I would add that the Fed’s behavior under Chairman Bernanke breaks new ground in aligning the central bank’s policy with Treasury’s.  Much of what the Fed has done, first under Bush/Paulson, and now under Obama/Geithner, involves credit allocation.  Since that ultimately involves the provision of public money for private purpose, it is pre-eminently fiscal policy.  Central bank independence is a fuzzy concept.  If it means anything, however, it is that monetary policy is conducted independently of Treasury’s fiscal policy.

In short, it is not the critics of the Fed who threaten its independence, but the Fed’s own actions.  Its intervention in the economy is unprecedented in size and scope. It is inevitable that those actions would lead to calls for further Congressional oversight and control.  The Fed is a creature of Congress and ultimately answerable to that body. 

The petition raises legitimate concerns about whether the Fed will be able to tighten monetary policy when the time comes, and exit from its interventions in credit markets.  But it is precisely the Fed’s own recent actions that raise those problems.  Critics of recent Fed policy actions have for some time complained that the Fed has no exit strategy.  Apparently the critics are now going to be blamed for the Fed’s inability to extricate itself from its interventions.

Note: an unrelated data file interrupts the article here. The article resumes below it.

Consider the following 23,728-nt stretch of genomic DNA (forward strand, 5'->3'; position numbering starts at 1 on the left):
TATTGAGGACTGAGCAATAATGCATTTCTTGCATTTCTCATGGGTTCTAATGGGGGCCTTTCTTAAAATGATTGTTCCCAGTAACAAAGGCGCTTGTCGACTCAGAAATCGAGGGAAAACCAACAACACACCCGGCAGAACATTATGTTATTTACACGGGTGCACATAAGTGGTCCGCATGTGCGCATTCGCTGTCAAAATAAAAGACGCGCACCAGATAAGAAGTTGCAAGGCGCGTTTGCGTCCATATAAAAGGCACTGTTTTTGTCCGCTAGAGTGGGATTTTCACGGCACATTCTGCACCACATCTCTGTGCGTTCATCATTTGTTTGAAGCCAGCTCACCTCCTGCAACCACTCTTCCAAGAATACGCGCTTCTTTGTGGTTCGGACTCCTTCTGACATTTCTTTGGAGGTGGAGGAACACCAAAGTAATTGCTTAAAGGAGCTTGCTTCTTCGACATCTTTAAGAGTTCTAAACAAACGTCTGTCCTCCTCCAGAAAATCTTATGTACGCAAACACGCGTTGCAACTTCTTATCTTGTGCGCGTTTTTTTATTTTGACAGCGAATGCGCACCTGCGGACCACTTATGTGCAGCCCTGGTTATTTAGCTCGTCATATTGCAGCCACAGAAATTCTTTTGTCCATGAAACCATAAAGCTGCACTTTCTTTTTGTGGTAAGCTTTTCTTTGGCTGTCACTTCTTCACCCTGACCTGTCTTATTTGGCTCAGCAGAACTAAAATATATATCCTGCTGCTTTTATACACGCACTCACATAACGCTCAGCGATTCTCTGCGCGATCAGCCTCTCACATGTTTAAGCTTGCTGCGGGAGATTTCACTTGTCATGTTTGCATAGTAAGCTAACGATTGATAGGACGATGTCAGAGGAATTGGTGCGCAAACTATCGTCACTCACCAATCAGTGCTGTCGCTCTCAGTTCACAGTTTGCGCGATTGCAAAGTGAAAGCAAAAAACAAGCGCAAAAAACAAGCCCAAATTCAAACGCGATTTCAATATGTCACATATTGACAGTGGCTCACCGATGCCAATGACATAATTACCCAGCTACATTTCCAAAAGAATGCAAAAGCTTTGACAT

Cross-posted at ThinkMarkets

Tarred by TARP

Government-backed equity was offered to adequately capitalized banks in order to remove the “stigma” from banks receiving TARP funds, and the management of these institutions took the bait and accepted the money.